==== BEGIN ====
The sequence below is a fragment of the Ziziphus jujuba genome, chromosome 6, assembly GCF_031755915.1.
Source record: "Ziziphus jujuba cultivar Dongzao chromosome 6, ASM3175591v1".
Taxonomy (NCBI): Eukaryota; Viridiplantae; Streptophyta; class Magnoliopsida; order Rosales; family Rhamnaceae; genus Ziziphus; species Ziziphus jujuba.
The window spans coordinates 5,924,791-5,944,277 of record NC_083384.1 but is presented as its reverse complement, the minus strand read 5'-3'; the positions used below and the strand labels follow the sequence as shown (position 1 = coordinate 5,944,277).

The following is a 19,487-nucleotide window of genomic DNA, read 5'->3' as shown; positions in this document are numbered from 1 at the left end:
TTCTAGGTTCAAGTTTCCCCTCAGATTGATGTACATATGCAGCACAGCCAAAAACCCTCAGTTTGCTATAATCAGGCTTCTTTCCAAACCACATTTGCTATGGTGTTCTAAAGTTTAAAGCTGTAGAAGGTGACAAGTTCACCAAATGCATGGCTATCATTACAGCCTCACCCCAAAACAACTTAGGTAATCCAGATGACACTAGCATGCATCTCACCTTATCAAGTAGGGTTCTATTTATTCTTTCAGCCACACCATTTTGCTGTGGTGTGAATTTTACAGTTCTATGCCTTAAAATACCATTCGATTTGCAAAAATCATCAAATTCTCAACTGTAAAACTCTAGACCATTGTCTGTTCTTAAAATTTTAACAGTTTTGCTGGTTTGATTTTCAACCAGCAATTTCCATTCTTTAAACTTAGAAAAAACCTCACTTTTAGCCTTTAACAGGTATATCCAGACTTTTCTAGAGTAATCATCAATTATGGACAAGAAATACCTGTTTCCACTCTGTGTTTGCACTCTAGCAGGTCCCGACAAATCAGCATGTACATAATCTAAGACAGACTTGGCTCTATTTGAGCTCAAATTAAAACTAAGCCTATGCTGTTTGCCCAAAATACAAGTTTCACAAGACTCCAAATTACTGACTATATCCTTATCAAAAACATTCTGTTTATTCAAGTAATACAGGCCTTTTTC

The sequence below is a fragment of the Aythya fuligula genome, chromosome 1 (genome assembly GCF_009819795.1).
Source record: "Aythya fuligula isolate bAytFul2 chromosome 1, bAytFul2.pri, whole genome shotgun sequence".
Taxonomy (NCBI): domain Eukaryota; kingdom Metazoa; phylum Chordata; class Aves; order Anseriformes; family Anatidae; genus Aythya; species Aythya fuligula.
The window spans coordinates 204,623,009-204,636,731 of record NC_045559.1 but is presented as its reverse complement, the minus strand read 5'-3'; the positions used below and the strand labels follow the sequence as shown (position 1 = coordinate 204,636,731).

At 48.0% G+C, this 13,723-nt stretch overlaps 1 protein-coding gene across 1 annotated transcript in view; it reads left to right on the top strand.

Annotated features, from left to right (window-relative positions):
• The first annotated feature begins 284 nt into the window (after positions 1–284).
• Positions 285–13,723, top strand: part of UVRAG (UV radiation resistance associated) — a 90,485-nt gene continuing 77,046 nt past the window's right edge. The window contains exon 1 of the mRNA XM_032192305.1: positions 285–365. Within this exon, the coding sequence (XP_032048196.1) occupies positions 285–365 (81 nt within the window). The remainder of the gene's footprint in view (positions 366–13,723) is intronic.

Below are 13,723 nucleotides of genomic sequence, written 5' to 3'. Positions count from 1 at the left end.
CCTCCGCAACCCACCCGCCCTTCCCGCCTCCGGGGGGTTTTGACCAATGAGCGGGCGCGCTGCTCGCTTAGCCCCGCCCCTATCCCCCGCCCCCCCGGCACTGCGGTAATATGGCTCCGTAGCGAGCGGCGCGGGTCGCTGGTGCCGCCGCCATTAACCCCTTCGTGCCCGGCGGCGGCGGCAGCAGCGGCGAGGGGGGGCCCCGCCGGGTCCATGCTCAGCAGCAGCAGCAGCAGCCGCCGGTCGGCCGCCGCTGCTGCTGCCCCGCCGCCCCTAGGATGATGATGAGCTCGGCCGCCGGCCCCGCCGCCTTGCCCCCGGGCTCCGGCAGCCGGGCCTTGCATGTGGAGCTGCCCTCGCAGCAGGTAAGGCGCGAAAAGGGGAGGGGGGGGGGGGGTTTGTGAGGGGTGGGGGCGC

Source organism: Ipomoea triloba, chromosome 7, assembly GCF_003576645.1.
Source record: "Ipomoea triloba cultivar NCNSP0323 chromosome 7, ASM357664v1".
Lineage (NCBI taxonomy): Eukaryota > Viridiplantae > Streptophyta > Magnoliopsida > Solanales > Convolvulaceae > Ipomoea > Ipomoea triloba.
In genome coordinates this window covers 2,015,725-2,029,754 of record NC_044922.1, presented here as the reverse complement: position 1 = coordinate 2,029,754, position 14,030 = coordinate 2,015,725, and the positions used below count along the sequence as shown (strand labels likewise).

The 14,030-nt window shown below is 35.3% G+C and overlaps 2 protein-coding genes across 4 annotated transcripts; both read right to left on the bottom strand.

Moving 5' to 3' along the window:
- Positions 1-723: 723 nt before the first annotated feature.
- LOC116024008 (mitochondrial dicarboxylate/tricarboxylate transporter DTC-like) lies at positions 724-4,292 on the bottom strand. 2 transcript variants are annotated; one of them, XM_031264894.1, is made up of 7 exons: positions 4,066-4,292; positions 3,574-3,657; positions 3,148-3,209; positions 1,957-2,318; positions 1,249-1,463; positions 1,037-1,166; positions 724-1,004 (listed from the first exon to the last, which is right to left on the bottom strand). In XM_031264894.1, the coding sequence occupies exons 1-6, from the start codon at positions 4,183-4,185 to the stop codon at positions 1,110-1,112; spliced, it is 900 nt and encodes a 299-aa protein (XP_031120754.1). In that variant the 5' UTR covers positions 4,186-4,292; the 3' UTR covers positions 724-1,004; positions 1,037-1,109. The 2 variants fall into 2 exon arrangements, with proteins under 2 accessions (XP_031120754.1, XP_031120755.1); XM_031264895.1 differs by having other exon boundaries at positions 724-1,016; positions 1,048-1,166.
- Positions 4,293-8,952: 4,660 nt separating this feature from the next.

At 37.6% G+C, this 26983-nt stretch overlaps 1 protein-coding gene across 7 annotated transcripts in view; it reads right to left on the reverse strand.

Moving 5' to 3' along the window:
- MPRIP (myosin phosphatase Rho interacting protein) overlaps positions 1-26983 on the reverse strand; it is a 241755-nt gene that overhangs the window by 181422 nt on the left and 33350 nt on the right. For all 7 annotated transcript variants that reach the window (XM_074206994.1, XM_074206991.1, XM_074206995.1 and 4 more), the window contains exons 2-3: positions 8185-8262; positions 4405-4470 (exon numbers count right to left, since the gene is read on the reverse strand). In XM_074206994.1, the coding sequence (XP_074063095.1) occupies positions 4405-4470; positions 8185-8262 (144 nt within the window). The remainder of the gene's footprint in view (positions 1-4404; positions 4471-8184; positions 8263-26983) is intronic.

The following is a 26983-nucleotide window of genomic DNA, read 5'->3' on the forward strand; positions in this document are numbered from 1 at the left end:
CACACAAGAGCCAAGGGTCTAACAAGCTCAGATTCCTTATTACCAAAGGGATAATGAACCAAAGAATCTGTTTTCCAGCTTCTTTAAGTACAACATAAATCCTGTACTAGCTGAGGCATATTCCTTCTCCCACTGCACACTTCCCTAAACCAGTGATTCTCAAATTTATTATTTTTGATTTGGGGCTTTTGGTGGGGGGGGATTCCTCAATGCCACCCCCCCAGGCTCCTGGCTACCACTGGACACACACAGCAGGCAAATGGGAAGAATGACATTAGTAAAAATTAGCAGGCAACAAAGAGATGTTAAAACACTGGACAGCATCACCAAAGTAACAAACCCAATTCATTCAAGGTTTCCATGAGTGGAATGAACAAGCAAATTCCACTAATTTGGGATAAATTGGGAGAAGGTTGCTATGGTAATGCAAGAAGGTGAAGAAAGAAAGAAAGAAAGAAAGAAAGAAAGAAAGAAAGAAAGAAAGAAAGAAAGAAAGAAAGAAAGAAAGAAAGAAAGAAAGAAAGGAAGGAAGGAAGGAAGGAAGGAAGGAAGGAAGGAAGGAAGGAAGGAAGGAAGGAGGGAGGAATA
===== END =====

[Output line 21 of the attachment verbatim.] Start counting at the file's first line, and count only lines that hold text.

The 14,030-nt window shown below is 35.3% G+C and overlaps 2 protein-coding genes across 4 annotated transcripts; both read right to left on the bottom strand.